Clergy Notes — Twenty-first Sunday after Pentecost, October 17, 2021
I’ve been thinking a lot about death lately . . . and illness, and prayer. Not exactly dinner-party conversation for most people, I’m aware. But we are mortal, and sooner or later there comes a time in all of our lives when we must think about these things.
I wonder what you all think about prayer. When we pray for someone’s healing, what are we hoping for? A miraculous physical recovery? A narrow escape from the surgeon’s knife? Or the grave?
I admit, when I pray for someone who is ill, I believe that prayer can lead to all of the above. I don’t think this is wrong . . . in fact, science is beginning to uncover proof to show that our cells can be changed by emotion, thought, and feeling — all of which can be affected through prayer.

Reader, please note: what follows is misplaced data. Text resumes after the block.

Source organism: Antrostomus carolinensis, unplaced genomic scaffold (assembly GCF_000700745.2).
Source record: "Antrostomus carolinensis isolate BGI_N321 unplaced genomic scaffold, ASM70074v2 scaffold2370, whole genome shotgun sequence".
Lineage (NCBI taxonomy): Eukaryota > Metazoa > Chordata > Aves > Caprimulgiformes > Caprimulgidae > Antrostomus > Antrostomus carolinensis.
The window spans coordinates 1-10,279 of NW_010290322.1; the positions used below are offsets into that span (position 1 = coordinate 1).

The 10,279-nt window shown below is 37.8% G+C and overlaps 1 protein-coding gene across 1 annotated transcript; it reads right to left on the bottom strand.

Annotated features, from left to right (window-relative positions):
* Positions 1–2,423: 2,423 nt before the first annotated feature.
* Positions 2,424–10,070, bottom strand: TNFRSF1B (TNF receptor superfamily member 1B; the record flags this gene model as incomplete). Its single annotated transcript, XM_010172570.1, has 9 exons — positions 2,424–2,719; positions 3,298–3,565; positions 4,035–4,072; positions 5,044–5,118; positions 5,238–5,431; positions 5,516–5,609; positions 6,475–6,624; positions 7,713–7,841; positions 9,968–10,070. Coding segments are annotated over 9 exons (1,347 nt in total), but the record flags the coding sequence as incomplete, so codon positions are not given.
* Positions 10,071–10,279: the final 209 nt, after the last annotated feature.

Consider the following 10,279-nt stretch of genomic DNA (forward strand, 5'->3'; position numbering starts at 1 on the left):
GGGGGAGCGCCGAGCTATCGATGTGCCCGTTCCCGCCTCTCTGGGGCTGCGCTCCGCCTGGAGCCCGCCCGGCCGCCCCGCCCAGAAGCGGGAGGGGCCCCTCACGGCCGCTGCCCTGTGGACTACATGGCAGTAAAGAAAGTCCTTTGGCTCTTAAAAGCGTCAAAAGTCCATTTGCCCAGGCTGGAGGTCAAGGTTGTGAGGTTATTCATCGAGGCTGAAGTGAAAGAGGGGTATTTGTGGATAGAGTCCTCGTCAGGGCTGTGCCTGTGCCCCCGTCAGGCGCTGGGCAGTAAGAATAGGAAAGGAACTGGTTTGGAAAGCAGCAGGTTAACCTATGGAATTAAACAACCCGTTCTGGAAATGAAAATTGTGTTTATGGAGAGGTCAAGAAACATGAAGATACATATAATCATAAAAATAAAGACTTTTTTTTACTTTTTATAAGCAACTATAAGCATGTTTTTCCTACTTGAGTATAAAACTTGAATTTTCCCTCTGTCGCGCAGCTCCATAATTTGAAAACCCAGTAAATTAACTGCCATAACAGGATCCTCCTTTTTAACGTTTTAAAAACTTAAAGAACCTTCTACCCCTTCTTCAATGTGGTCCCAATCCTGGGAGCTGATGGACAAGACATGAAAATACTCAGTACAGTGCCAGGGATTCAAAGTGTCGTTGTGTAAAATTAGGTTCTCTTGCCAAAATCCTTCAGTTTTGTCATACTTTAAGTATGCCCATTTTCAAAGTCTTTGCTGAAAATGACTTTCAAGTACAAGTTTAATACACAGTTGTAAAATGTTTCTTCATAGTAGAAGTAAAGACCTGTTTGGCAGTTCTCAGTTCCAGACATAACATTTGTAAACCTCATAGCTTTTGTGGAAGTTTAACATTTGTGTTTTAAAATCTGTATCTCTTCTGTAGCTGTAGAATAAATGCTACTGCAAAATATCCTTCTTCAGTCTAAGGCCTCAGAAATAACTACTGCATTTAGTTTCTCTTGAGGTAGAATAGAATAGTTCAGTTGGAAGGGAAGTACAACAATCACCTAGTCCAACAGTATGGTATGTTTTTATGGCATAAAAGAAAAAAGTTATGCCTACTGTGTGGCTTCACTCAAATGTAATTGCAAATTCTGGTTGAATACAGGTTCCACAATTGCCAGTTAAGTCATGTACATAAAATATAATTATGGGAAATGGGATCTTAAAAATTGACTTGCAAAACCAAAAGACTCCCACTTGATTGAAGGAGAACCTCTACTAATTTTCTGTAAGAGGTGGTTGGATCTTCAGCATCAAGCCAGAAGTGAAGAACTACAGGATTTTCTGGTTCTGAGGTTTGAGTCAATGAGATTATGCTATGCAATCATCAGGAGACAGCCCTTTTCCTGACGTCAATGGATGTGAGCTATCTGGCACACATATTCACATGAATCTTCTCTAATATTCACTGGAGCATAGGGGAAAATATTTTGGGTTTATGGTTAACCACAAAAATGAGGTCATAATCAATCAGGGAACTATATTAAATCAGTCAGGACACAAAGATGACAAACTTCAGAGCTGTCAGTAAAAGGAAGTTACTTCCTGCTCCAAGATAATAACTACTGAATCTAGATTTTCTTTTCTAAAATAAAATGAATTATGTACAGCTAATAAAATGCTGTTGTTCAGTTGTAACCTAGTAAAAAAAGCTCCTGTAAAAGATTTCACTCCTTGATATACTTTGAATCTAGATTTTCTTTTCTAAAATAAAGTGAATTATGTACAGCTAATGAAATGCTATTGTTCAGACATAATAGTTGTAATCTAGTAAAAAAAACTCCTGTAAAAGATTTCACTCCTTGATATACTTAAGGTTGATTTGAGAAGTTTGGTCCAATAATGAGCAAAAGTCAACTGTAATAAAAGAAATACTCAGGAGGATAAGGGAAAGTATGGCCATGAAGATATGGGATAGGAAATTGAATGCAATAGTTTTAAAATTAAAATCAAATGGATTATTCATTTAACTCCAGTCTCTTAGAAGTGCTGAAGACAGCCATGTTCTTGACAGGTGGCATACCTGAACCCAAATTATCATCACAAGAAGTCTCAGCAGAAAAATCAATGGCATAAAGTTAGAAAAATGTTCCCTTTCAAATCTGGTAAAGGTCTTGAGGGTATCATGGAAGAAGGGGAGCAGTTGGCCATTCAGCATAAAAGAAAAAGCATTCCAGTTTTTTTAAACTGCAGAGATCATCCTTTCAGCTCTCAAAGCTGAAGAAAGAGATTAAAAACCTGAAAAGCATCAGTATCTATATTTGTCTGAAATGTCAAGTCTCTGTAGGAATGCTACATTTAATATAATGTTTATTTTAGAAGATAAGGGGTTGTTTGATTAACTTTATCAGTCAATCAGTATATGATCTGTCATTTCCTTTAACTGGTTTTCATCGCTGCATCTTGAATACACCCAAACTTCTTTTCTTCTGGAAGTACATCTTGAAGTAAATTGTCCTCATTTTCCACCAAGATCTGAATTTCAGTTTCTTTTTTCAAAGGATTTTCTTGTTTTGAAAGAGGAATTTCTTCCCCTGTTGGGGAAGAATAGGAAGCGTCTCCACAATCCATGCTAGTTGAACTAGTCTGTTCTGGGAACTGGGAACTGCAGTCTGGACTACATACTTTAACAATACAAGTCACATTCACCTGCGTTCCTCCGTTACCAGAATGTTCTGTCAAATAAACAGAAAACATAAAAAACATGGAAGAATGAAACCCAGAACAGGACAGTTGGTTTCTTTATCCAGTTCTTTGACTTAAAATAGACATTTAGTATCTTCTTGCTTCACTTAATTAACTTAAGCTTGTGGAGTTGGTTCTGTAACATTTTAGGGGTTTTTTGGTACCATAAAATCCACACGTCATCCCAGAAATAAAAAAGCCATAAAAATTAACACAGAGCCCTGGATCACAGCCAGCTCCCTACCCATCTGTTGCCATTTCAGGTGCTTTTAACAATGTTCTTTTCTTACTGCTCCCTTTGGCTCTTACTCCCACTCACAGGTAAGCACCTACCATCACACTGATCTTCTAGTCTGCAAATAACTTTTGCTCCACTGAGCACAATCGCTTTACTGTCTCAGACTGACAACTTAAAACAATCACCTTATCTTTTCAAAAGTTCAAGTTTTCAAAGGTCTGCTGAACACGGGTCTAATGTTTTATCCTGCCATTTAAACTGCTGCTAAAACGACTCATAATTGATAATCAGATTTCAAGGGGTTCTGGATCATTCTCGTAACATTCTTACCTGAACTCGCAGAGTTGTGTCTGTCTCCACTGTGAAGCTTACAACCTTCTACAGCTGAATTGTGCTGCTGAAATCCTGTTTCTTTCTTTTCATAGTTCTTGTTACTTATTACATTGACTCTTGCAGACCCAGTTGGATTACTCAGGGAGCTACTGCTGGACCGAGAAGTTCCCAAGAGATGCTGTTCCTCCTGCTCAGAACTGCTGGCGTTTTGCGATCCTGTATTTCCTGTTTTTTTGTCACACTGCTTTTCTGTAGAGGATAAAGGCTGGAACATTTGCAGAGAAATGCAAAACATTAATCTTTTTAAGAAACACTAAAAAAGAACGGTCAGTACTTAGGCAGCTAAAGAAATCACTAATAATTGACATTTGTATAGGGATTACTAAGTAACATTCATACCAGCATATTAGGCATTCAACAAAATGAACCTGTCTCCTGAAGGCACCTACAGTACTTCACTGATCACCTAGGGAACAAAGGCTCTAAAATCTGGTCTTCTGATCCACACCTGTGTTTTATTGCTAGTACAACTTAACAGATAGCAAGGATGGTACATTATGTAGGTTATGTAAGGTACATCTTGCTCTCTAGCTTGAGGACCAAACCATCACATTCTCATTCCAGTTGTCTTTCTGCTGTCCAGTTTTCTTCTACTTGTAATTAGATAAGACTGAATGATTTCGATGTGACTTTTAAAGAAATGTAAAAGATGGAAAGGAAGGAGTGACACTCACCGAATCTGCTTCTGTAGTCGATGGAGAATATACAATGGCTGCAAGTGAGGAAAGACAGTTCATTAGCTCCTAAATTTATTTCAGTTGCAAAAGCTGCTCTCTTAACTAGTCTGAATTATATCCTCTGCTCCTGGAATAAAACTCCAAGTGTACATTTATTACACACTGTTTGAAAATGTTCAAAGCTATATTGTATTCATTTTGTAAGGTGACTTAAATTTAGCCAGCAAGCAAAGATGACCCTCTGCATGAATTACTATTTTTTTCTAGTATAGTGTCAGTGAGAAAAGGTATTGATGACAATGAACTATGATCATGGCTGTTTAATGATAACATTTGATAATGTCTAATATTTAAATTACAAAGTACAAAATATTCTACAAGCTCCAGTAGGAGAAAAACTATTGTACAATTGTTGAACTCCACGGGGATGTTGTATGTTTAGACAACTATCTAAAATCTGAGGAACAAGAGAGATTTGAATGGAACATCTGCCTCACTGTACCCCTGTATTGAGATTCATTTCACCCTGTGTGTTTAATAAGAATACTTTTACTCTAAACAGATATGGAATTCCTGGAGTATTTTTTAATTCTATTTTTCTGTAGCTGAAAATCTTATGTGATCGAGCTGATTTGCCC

But, what happens when it doesn’t? Does our faith shatter? Do we believe God has abandoned us? Or decide that there is no God at all? I think our ideas about prayer need to be more expansive if we are to be convinced as to why we should even bother.
I realize this is a way bigger conversation than is appropriate for a little reflection, but if I may, I want to offer one little nibble for thought. Imagine for a moment that our mortality and all the limitations that come with it were not, in fact, a result of our sin. Imagine instead, that they are part of God’s design for us, and that the sin is in denying it.
If this is the case then mortal frailty and limitation is actually something to embrace, and an opportunity to enter into deeper relationship with our Creator. And if this is so, then prayer is the doorway into that relationship.
I definitely don’t have all the answers. But I pray anyway. I pray because it draws me closer to the God I adore. I pray for all of you because I carry you in my heart, and because I believe that in ways we don’t understand, God blesses the people we love, and the whole world through the prayers we offer in faith.
. . . and, I hope that you will pray for me too, a sinner.